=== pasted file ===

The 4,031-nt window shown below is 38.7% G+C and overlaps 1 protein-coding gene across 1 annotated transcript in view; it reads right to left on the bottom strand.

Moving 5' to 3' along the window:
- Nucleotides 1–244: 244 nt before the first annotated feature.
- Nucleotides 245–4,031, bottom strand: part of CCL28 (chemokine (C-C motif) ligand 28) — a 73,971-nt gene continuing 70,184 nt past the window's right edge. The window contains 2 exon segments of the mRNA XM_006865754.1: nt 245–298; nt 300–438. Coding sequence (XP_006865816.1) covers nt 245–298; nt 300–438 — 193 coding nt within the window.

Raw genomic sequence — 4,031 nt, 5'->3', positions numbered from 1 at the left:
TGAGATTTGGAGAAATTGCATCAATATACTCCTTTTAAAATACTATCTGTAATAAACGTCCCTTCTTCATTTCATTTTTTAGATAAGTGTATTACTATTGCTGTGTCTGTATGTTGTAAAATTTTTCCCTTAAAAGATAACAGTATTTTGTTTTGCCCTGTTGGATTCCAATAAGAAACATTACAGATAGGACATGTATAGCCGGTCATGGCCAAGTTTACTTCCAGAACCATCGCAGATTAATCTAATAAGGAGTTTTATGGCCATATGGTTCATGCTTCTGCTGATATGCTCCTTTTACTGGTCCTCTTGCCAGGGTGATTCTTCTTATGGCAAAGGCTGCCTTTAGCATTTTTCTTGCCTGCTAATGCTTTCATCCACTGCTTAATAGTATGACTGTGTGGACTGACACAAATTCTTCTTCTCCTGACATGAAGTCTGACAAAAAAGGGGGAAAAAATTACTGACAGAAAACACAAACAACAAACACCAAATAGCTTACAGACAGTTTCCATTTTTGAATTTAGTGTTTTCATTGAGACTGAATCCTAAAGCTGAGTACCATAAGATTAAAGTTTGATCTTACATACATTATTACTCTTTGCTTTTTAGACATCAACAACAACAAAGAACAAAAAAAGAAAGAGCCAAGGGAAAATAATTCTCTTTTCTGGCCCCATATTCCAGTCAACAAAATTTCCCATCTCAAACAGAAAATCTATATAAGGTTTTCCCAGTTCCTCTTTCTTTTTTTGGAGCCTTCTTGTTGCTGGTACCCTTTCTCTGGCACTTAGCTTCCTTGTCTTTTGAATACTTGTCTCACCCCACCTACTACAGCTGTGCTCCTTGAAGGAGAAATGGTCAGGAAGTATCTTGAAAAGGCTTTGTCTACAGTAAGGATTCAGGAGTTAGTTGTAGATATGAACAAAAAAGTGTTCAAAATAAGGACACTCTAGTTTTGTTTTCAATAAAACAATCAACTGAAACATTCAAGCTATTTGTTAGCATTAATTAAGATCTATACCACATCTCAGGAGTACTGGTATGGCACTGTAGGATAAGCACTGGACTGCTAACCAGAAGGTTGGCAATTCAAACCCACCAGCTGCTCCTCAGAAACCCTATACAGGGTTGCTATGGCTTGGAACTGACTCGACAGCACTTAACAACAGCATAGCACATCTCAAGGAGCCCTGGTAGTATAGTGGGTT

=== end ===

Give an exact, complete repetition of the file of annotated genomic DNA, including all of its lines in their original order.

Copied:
The 4,031-nt window shown below is 38.7% G+C and overlaps 1 protein-coding gene across 1 annotated transcript in view; it reads right to left on the bottom strand.

Moving 5' to 3' along the window:
- Nucleotides 1–244: 244 nt before the first annotated feature.
- Nucleotides 245–4,031, bottom strand: part of CCL28 (chemokine (C-C motif) ligand 28) — a 73,971-nt gene continuing 70,184 nt past the window's right edge. The window contains 2 exon segments of the mRNA XM_006865754.1: nt 245–298; nt 300–438. Coding sequence (XP_006865816.1) covers nt 245–298; nt 300–438 — 193 coding nt within the window.

Raw genomic sequence — 4,031 nt, 5'->3', positions numbered from 1 at the left:
TGAGATTTGGAGAAATTGCATCAATATACTCCTTTTAAAATACTATCTGTAATAAACGTCCCTTCTTCATTTCATTTTTTAGATAAGTGTATTACTATTGCTGTGTCTGTATGTTGTAAAATTTTTCCCTTAAAAGATAACAGTATTTTGTTTTGCCCTGTTGGATTCCAATAAGAAACATTACAGATAGGACATGTATAGCCGGTCATGGCCAAGTTTACTTCCAGAACCATCGCAGATTAATCTAATAAGGAGTTTTATGGCCATATGGTTCATGCTTCTGCTGATATGCTCCTTTTACTGGTCCTCTTGCCAGGGTGATTCTTCTTATGGCAAAGGCTGCCTTTAGCATTTTTCTTGCCTGCTAATGCTTTCATCCACTGCTTAATAGTATGACTGTGTGGACTGACACAAATTCTTCTTCTCCTGACATGAAGTCTGACAAAAAAGGGGGAAAAAATTACTGACAGAAAACACAAACAACAAACACCAAATAGCTTACAGACAGTTTCCATTTTTGAATTTAGTGTTTTCATTGAGACTGAATCCTAAAGCTGAGTACCATAAGATTAAAGTTTGATCTTACATACATTATTACTCTTTGCTTTTTAGACATCAACAACAACAAAGAACAAAAAAAGAAAGAGCCAAGGGAAAATAATTCTCTTTTCTGGCCCCATATTCCAGTCAACAAAATTTCCCATCTCAAACAGAAAATCTATATAAGGTTTTCCCAGTTCCTCTTTCTTTTTTTGGAGCCTTCTTGTTGCTGGTACCCTTTCTCTGGCACTTAGCTTCCTTGTCTTTTGAATACTTGTCTCACCCCACCTACTACAGCTGTGCTCCTTGAAGGAGAAATGGTCAGGAAGTATCTTGAAAAGGCTTTGTCTACAGTAAGGATTCAGGAGTTAGTTGTAGATATGAACAAAAAAGTGTTCAAAATAAGGACACTCTAGTTTTGTTTTCAATAAAACAATCAACTGAAACATTCAAGCTATTTGTTAGCATTAATTAAGATCTATACCACATCTCAGGAGTACTGGTATGGCACTGTAGGATAAGCACTGGACTGCTAACCAGAAGGTTGGCAATTCAAACCCACCAGCTGCTCCTCAGAAACCCTATACAGGGTTGCTATGGCTTGGAACTGACTCGACAGCACTTAACAACAGCATAGCACATCTCAAGGAGCCCTGGTAGTATAGTGGGTT